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Wednesday, May 25, 2005

How much power you can save (debian +mac mini/peplink manga/...?

Do you believe you can get a 3watts debian box? Those power saving 'geeks' show how amazing you can do with equipments on hand, as drawn in following lines:
Peplink Manga (integrated) 3.1 2.3 kWh /month
x86 laptop plus Linksys switch 24.3 ~ 17.8 kWh /month
Debian Mac Mini plus Manga switch 15.2 11.1 kWh /month
For more detailed info, refer to here

Sunday, May 22, 2005

[UtilRec]: Metric Conversion Tables

I always forgot the how to convert from metric to imperial measurement, as I seldom use imperial or US measurement. The tables below may help when you forget it.

US/Metric Conversion Tables
Area Conversions

Multiply By This Number To Convert to:
hectares 2.47 acres
square kilometers 0.3861 squaremiles
square meters 1.196 square yards
acres 0.4047 hectares
square feet 0.09290394 square meters
square inches 0.00064516 square meters
square miles 2.59 square kilometers
square yards 0.83612736 square meters

Length Conversions

Multiply By This Number To Convert to:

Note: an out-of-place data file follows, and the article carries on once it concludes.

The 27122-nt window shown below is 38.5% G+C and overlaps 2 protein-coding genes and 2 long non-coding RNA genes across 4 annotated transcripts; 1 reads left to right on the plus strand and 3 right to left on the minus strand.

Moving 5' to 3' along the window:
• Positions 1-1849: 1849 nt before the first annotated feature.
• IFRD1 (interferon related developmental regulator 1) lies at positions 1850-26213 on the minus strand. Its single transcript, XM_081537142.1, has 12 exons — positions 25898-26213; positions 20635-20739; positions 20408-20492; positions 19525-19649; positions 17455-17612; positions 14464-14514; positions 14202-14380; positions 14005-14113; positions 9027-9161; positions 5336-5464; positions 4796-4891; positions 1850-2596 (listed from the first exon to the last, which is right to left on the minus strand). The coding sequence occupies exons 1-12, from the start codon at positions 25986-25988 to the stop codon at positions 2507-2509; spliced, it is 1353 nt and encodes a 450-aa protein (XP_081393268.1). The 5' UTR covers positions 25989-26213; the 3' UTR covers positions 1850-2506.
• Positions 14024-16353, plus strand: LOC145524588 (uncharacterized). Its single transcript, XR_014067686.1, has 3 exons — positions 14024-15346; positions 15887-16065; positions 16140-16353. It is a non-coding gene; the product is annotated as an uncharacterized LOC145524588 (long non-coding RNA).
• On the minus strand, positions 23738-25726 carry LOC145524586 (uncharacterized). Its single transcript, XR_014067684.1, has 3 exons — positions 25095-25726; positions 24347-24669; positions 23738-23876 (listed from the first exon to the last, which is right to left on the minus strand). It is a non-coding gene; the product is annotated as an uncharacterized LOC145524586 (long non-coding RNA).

centimeters 0.03281 feet
centimeters 0.393700787401575 inches
cubic meters 35.3145 cubic feet
kilometers 0.62 miles
meters 3.2808 feet
meters 39.3700787401575 inches
meters 0.0006214 miles
meters 1.0936 yards
millimeters 0.0393700787401575 inches
feet 0.3048 meters
inches 2.54 centimeters
inches 25.4 millimeters
miles 1.609347 kilometers
yards 0.9144 meters

Mass (weight) Conversions

Multiply By This Number To Convert to:
grains 0.0648 grams
grams 0.002205 pounds
metric tons 0.9842 tons (long 2240lb)
metric tons 1.1023 tons (short 2000lb)
grains 0.0000648 kilograms
grams 15.4324 grains
pounds 0.4535925 kilograms
tons (long 2240lb) 1.016 metric tons
tons (short 2000lb) 907.1848 kilograms
tons (short 2000lb) 0.9072 metric tons

Temperature Conversions

To Convert Do This Results in:
Fahrenheit (ºF - 32)/1.8 Celsius
Celsius ( ºC * 1.8) + 32 Fahrenheit
Celsius Add 273.15 Kelvin
Kelvin Subtract 273.15 Celsius

Power(Energy) Conversions

Multiply By This Number To Convert to:
British thermal units 1055.056 joules
calories 4.1868 joules
kilowatt-hours 3600000 joules

Volume Conversions

Multiply By This Number To Convert to:
Canadian Gallons 4.5461 liters
hectoliters 2.8378 U.S. bushels
liters 0.2642 gallons
liters 0.1135 pecks
liters 1.8162 pints (dry)
liters 2.1134 pints (liquid)
liters 0.908 quarts
liters 0.9081 quarts (dry)
liters 1.0567 quarts (liquid)
cubic feet 0.02831685 cubic meters
cubic inches 0.00001639 cubic meters
cubic yards 0.7645549 cubic meters
fluid ounces 0.00002957 cubic meters
fluid ounces 29.57353 milliliters
gallons 0.00378541 cubic meters
gallons 3.7853 liters
pecks 8.8096 liters
pints (dry) 0.5506 liters
pints (liquid) 0.4732 liters
quarts (dry) 1.1012 liters
quarts (liquid) 0.9463 liters
U.S. bushels 0.3524 hectoliters

Another interesting metric conversion table for cooking is below:

Conversion Table for Cooking